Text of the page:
Lack of a coherent program generalizes the friction between public and government to every point in the political landscape, and magnifies the unpredictability of the consequences. Energized into action, the public has lurched left and right with the erratic motions of a broken pendulum.
Wreckage from such mood swings lies all around us. The public plucked Barack Obama out of relative obscurity and swept him to the presidency, crushing the Democratic and Republican establishments along the way. A year later the Tea Party coalesced around opposition to the president’s programs, and in the 2010 elections shattered his governing coalition. Today the Occupy Wall Street protests may signal a new lurch to the left.
The crisis of government is part of a general collapse of authority in the wake of the digital revolution: what I have termed the fifth wave of information. A generation ago opposition needed a hierarchy, funds, a program to rally around, a printing press, a captive audience of supporters. The public as public was excluded. Today the public has seized control of the means of communications, and desperate attempts by authoritarians to shut down the internet, or by the US government to prosecute the Wikileaks source, cannot reverse this revolution in the balance of political power.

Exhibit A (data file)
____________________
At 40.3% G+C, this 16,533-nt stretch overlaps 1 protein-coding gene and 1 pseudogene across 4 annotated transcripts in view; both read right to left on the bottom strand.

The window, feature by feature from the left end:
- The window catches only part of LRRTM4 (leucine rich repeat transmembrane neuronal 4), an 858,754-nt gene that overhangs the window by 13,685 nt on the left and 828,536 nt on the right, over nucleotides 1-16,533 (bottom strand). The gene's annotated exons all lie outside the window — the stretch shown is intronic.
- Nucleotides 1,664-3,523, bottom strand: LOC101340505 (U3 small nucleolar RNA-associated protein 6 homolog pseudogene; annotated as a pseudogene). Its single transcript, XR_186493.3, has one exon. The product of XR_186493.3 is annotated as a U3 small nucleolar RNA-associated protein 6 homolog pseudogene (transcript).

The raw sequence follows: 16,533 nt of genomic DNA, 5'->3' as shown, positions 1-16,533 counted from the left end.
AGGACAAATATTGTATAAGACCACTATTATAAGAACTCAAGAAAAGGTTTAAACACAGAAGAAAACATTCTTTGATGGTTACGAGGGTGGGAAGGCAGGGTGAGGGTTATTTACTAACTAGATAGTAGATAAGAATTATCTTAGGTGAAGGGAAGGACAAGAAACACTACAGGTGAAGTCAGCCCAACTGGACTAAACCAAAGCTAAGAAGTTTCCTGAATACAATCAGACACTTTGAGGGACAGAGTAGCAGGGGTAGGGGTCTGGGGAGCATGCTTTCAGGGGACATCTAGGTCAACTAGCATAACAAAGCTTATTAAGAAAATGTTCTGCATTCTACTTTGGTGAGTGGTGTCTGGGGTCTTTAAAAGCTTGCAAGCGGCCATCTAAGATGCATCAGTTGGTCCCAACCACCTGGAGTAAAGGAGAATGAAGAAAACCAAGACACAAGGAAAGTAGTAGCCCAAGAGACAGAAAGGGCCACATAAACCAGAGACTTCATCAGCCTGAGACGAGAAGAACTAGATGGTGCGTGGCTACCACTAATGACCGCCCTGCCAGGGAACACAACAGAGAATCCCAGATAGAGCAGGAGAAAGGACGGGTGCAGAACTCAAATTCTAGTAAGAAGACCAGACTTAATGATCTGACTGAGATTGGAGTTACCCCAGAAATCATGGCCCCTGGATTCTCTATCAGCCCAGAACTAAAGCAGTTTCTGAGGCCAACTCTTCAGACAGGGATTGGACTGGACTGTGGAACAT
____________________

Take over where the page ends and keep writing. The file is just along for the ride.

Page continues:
Virtually every protest movement now agitating the world began online before spilling into the streets – and the character of the protests betrays their origin. Networks have replaced hierarchy. Programs and ideologies are treated like useless baggage. All that is required to turn out vast numbers of oppositionists is an accredited villain: something or someone to be viscerally against. In extreme moments, the rebellious public regurgitates the nihilism found in certain corners of the web.